September 19, 2018

Parkland dad rips Gillum for taking support from Broward sheriff Israel


Andrew Pollack, the father of slain Marjory Stoneman Douglas High School student Meadow Pollack, is ripping gubernatorial candidate Andrew Gillum for accepting financial support from Broward Sheriff Scott Israel.

Following a Sun-Sentinel report that Israel is among a group of Broward politicians fundraising for the Democratic nominee Friday in Fort Lauderdale, Pollack on Wednesday issued a statement through the Republican Party of Florida in which he partially blamed Israel's "leadership" for his daughter's death. Israel has been the subject of public and political scorn amid scrutiny of the law enforcement response to the Feb. 14 mass shooting at the Parkland high school, during which communications broke down and a BSO deputy waited outside the building where the attack occurred instead of entering and trying to stop the shooter.

“It is absolutely disgraceful that Andrew Gillum would campaign with Sheriff Israel," Pollack said in a statement. "Gillum is siding with Sheriff Israel above the interests of our students and citizens, making our schools and communities less safe. We need to elect [Republican nominee] Ron DeSantis so people like Sheriff Israel can be held accountable and removed from office.”

Pollack, a Republican who supports DeSantis and the U.S. Senate bid of Florida Gov. Rick Scott, has been among the more outspoken Parkland parents on the right. We've reached out to the Gillum campaign, and will update this blog if they respond.

Florida Senate candidate touts honors from Trayvon Martin Foundation -- but misspells name



Mariana "Marili" Cancio has long been a supporter of local anti-violence groups, financially funding hotel rooms and T-shirts while successfully advocating for a witness protection law last year.

The Republican candidate for the Florida Senate District 40 race touted that work on a recent mailer. On one side, she posed with Tangela Sears, the founder of Miami Dade Parents of Murdered Kids, a support group Sears began after her own son was killed in 2015.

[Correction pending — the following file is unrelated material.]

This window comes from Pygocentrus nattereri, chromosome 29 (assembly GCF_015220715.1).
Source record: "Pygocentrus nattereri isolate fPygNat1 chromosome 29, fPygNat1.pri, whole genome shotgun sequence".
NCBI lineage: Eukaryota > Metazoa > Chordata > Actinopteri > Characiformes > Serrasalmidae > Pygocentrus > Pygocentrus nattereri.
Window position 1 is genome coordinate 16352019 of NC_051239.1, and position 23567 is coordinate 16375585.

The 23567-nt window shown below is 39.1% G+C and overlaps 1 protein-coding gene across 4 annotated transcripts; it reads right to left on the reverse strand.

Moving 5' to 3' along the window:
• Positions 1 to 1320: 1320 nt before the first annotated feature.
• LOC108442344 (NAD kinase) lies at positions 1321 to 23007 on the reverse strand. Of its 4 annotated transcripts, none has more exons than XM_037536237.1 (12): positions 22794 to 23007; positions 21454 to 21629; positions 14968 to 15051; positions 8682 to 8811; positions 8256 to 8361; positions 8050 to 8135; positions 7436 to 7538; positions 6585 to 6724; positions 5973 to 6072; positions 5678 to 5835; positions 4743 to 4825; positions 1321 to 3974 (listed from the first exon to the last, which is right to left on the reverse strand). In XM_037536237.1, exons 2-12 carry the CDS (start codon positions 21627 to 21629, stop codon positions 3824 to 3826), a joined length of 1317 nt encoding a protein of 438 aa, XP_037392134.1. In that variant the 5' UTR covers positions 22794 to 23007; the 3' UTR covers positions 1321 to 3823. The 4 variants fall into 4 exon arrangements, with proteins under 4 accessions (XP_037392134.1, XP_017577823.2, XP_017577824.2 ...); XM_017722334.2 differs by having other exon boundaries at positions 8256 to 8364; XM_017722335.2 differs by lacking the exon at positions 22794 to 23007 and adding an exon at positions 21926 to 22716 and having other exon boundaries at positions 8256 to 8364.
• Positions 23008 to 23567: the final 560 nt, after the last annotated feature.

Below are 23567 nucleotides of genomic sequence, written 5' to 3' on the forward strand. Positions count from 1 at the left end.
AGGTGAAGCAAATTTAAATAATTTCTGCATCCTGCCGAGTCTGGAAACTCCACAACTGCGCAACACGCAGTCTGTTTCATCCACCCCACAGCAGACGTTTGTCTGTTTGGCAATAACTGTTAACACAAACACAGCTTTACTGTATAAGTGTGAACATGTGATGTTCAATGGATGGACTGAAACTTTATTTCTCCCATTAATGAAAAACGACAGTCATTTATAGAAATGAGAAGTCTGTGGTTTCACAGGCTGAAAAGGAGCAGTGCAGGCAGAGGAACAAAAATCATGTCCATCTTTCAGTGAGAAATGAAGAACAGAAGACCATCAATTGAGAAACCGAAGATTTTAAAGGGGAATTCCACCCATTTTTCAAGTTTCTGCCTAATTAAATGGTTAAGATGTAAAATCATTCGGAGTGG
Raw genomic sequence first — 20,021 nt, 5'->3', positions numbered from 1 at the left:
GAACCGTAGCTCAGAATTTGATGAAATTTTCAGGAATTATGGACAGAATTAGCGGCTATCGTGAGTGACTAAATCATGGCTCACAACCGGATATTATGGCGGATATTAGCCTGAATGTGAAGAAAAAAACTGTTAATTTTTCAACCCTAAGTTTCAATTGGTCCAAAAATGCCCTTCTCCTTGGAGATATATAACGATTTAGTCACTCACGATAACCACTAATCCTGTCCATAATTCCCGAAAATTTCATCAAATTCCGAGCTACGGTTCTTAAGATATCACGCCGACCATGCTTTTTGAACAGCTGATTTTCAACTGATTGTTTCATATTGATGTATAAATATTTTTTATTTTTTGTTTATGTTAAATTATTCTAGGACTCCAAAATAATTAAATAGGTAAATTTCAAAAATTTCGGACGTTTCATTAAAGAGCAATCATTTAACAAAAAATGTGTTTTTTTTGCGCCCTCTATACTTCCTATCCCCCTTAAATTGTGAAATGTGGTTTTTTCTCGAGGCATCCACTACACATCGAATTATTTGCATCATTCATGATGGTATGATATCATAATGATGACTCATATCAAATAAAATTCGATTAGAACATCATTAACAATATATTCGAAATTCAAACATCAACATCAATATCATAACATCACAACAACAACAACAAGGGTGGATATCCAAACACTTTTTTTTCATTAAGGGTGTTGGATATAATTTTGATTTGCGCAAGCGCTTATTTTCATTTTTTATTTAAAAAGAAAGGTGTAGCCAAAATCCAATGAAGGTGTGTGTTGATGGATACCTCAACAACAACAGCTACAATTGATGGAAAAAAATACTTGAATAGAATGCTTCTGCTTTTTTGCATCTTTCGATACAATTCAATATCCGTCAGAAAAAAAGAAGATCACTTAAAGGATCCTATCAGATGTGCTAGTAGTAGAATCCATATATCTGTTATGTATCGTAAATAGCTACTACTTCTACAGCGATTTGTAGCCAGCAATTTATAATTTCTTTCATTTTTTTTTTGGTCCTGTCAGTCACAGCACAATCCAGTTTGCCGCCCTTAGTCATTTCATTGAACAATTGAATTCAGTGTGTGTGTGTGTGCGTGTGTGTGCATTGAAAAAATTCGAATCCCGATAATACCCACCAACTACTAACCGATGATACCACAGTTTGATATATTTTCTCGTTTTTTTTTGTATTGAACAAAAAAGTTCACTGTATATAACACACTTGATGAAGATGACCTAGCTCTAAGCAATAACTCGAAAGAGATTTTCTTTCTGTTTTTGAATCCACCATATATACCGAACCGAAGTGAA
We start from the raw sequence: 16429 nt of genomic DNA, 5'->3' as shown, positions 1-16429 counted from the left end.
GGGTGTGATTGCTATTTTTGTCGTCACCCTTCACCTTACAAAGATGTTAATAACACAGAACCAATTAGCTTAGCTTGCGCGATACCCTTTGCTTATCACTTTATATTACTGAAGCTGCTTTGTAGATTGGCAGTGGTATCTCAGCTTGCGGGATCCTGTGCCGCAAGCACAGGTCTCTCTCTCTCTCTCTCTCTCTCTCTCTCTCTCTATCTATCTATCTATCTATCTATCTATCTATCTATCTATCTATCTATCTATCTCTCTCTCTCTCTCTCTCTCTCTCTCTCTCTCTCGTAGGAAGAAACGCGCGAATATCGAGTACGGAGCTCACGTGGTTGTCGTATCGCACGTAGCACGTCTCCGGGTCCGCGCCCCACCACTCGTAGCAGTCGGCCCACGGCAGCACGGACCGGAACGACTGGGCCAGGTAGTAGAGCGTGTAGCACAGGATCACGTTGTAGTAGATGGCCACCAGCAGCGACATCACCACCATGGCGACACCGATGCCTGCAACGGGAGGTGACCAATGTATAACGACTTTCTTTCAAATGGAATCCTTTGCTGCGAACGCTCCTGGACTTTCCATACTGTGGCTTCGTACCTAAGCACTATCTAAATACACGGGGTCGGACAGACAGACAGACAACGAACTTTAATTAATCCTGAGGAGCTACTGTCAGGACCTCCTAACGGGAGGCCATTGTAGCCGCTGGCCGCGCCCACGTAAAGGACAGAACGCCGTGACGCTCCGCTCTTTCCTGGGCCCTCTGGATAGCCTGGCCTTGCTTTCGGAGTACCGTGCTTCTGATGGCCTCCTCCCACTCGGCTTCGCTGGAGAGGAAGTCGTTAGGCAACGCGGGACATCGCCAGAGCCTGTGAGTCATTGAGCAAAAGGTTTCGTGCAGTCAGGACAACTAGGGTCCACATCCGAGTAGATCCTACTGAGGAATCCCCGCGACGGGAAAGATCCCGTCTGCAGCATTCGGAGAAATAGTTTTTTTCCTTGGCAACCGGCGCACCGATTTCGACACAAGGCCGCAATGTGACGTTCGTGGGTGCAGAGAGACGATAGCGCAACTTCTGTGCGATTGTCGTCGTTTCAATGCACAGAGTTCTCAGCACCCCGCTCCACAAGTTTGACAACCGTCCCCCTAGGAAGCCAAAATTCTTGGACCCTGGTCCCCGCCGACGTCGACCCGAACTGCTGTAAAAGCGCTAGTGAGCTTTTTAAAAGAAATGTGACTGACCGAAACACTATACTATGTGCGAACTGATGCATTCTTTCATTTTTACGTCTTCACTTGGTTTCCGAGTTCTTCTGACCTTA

On the other side, the mailer said Cancio's efforts were recognized by Sears' organization and the Trayvon Martin Foundation.

But the foundation's namesake, who was from Miami and became the face of the #BlackLivesMatter campaign when his murder was publicized in 2012, was misspelled on the mailer. Trayvon was spelled with an "e."

"That's definitely not the spelling," said Kat Tynes, spokeswoman for the Trayvon Martin Foundation based out of Florida Memorial University in Miami Gardens. "it just takes a few seconds to do some research just to make sure the research is accurate."

When first asked about the typo by the Miami Herald, Cancio said, "There's been a lot of mailers."

Cancio sent the Miami Herald a photo of a plaque from the Miami Dade Parents of Murdered Kids and the Trayvon Martin Foundation, dated May 2016, recognizing Cancio for her "support, commitment and dedication on our journey to justice."

"I'm proud of the work I've done for this community." she said.

Tynes said Cancio was recognized at a joint event hosted by Sears and her organization, but that the Trayvon Martin Foundation has not "directly" honored Cancio.

But Sears says Cancio should not use her organization or the Trayvon Martin Foundation on the campaign trail and has asked Cancio's campaign to cease mentioning those groups.

"It's misspelled and it shouldn't have been there," Sears said, adding, "I don't mix our dead kids work up with politics. I support her and I'm willing to advise her without parading groups of dead kids."

Cancio gave no further comment.

Cancio is running against Democratic candidate Annette Taddeo, who won the Southwest Miami-Dade seat in the 2017 special election.

Curbelo campaign says Mucarsel-Powell should return Hispanic Caucus money



Republican Rep. Carlos Curbelo's congressional campaign is calling on Democratic challenger Debbie Mucarsel-Powell to return a $5,000 contribution from a political action committee headed by a lawmaker who is accused of molesting a teenager a decade ago.